It is clear to observe that Mayo had a clear political stance stating that the tension between employers and workers would not be solved by socialism. For him, psychology was the only tool that could contribute to the understanding and resolution of this problem. One of the reasons why this Australian psychologist became so popular is because he demonstrated the importance of social relationships within work environments. Although their theories have been subject to re-evaluation and reformulation, they remain an important basis for studies of labor relations.

The contributions of this Australian have sought the advance of industrial sociology in the United States in the first half of the twentieth century. Throughout his life, Mayo continued to undertake research and tests in various factories, especially North American industries, with the intention of understanding the way in which social relations determine the productivity of companies.

Thanks to these studies he managed to elaborate theories about labor interactions, these theories are currently in force. Much of the admiration for this social scientist is to deepen the emotional needs of employees to increase productivity. We understand that for May the human factor is of great importance for the economic and productive progress of a company and in general of society. In short, and according to the results, good labor relations are more motivating than economic incentives.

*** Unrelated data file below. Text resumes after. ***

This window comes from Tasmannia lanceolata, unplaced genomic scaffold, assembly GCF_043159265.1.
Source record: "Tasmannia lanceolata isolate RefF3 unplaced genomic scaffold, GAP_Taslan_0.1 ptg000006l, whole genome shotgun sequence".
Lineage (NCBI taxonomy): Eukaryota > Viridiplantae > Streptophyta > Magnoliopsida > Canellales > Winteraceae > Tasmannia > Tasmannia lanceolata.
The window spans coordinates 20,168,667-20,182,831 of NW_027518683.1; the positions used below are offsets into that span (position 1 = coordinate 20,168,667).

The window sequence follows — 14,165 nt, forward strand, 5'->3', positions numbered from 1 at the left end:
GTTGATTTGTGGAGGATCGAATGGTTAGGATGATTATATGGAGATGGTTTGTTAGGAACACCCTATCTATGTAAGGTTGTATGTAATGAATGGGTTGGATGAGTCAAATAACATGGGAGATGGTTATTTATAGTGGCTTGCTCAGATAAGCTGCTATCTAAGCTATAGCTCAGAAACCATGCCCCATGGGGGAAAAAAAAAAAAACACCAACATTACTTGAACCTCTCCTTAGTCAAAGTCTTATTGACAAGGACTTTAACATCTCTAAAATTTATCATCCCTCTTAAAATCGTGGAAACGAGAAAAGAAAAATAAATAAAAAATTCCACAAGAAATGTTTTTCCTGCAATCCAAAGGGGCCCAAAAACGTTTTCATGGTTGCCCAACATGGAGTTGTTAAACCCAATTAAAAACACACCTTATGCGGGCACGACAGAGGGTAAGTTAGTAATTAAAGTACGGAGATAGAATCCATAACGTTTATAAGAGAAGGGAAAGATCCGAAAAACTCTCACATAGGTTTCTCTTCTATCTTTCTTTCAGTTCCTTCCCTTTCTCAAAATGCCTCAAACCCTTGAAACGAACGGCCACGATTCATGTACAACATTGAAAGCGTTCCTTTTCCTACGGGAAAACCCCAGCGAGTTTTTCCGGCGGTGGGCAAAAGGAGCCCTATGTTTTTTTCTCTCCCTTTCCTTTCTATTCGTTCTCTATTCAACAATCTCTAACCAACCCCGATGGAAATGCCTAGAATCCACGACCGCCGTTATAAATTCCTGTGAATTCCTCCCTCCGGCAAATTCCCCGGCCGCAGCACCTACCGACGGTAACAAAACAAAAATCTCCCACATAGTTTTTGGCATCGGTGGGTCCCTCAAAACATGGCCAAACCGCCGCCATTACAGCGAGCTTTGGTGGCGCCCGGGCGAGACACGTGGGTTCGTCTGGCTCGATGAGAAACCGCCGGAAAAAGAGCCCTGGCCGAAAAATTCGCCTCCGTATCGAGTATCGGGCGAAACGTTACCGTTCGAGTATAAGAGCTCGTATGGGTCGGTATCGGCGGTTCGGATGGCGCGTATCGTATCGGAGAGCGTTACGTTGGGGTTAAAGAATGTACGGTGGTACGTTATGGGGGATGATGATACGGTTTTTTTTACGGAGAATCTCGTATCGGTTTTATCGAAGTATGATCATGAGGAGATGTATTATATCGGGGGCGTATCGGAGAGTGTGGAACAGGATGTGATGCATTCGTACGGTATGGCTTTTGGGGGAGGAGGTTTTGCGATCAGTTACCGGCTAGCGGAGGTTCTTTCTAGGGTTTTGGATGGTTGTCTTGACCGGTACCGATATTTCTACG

Returning to the theme of the Hawthorne Effect; it refers to the increase in the productivity of workers when they feel that they are being studied. Now, a fundamental contribution at the beginning of the 20th century was to give the same importance to the understanding of social problems in relation to material problems. This was a turn because for At that time, the efforts of science were focused on the development of the industry. In short, he said that workers cannot be treated in isolation, but must be analyzed as members of a group.

Through observation, this psychologist wanted to understand how the members of a company related to propose really effective motivation strategies. Understanding that there are feelings of envy or superiority among peers. In this sense, it is of great importance that the company knows not only the skills of the worker but their aptitudes with the idea you have an idea of ​​the physical and mental potential of the employee. The previous approaches inspired numerous investigations and laid the foundations in the development of fields such as industrial sociology and organizational psychology.

Regardless of criticism and questioning, Elton Mayo’s legacy remains in force to this day. We must mention that his main contribution was to replace the mechanical model of organizational behavior with one that took into account feelings, attitudes, motivational complexity and other aspects of the human subject. This is known as the theory of human relations. The name with which the discovery of the importance of the motivation to the workers was baptized was “pendulum effect”. The last years of his life he lived in Guildford, United Kingdom, where he died on September 7, 1949.